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Published: June 28th 2006
Canada has it's fair share of unusual town names, Moosejaw being the first that I've hit. Whilst sitting on the Greyhound from Alberta, the image of a goofy looking horse with horns talking non stop on the seat next to me kept popping into my head. Of course it never came to life, which is clearly a good thing as I don't really want to be that crazy on my travels. After a not so restful sleep rolling along the flatlands through the night, I thought my eyes were having some colour issues when I managed to pry them open. The horizon in front of me was such an intense blend of orange and red, it managed to bring me to my senses rather quickly. I suppose the license plate statement, 'Land of the Living Skies' is really true then. I reached into my bra for my camera (protective habits die hard) and began clicking away. The bus driver to my left was alerted to an awake passenger and we began talking about the riches of life on the prairies. And it was still barely 6am.
A few hours later I said my farewells to Duane (the bus driver) and
I cracked my eyes open at one point and was greeted with the endless road starting to brighten up with morning colour. Who ever said bus journeys were hell? Me? Ooooops!
threw my pack into a locker at the station. I wasn't planning on staying the night in town due to the lack of a cheap hostel, but I was looking forward to exploring a Canadian town made famous by an American fugitive. Al Capone 'secretly' roamed the streets in the 1920's when the Chicago police seemed close enough to lock him up. Ironic that the most notable mobster of his time , 'Scarface' actually got done for tax evasion in the end. I hadn't intended on following the trail of such a don, (I saw his jail cell at Alcatraz) but then, I never intended to spend time in Moosejaw.
I can usually tell if I'm going to like a town within the first 15 minutes. In Moosejaw, it took me only 5 minutes. Each corner I walked around I faced a mural that livened up the dullest brickwork. Taking in the details of these paintings were as good as listening to the best Canadian history lecturers. Fashionable flappers caught doing the fox trot on one wall, whilst hockey players swooshed alongside pedestrians across the street. I even understood more of the Saskatchewan wheat industry after examining the intricate
tools caught within the artists' brushstrokes. It was such a pleasant surprise to find this artwork in Moosejaw. The only way I could enjoy it more would be with a coffee in hand, and I continued to resist joining the line-up at the Tim Horton's. It may be Canada's favourite coffee shop, but I'm afraid it isn't yet mine. My resistance paid off when I found a java juice hang out tucked into a building named after a great man, Walter Scott. It seems that my Scottish grandfather made his mark in more places than I knew about!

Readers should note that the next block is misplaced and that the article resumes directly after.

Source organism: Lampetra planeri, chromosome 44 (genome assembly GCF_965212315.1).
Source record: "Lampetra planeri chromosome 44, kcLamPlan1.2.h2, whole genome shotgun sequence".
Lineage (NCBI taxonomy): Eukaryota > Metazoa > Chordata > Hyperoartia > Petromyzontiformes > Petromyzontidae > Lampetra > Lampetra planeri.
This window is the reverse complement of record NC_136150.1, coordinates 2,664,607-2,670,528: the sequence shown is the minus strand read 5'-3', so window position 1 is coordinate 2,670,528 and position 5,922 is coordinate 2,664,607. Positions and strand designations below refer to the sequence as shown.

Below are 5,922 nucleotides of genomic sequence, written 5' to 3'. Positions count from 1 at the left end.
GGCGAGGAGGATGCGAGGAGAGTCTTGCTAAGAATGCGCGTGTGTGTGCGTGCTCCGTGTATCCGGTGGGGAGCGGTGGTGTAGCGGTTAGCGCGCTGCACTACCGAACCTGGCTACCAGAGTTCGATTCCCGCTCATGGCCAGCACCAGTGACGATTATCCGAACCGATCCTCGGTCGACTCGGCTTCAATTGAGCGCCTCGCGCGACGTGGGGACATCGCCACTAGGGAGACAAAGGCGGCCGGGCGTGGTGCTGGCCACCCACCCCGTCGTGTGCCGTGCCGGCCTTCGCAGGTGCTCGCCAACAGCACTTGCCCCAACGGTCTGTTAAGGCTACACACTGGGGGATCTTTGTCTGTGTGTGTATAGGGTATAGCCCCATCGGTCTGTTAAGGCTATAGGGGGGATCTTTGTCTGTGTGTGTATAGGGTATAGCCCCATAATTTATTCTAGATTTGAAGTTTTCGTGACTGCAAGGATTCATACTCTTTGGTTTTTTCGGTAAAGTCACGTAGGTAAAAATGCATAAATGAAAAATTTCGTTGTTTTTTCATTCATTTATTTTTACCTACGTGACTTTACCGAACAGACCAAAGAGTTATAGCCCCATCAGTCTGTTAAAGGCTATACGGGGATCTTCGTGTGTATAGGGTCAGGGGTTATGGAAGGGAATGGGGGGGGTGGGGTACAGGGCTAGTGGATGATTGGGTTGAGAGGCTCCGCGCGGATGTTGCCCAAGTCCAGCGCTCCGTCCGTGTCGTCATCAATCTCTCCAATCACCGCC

I then followed the guidebook suggestions and bought myself a ticket to 'The Tunnels of Moosejaw'. An actor dressed as an historic character, lead me down a few dark corridors before launching into a speech about what sort of activities usually happened under the streets. Chinese immigrants had arrived in Canada with dreams of building their fortunes, only to be forced to live in squalor beneath the shops. By day they built the Canadian railway or washed clothes for citizens able to live in fancy houses, and by night they barely survived. The second tour focused on the criminal activity behind
Moosejaw Mural 1
Confirming the provinces' main industry
the doors of the drinking clubs. I joined the actor in the bootlegging ways of life in 1929, and was comicly entertained, and appreciative of 2006.
My day in town had approached the end as I looked at the Greyhound schedule. Moose Javians had led my eyes to appreciate their town; I wonder what it will be like when I get to the capital of Saskatchewan. Regina has always been one of those Canadian cities that has made me smirk just at the sound of it. But I expect there will be a few more things to smile at. Any girl that likes the look of a man in uniform, will certainly have a few things to smirk at.
Built in 1906, the Turgeon Hostel soon became a relaxing haven. During the walk from Regina's bus station, I had endured the sky throwing buckets of water all over me. Eva, another backpacker that I met whilst staring at the map in the bus station, soon joined me for some food at the Thai restaurant behind the house. We swapped a few travellers tales and then tucked into a good nights' sleep as the only female residents in the
Welcome to Moosejaw!
Who needs a big sign anyway?!?
hostel. The usual attraction to the local coffee shop (Atlantis Coffee Co.) was the initial kickstart to the following day, which then gave Eva and I enough steam to head over to the most worthy attraction in town, the RCMP Museum and training grounds.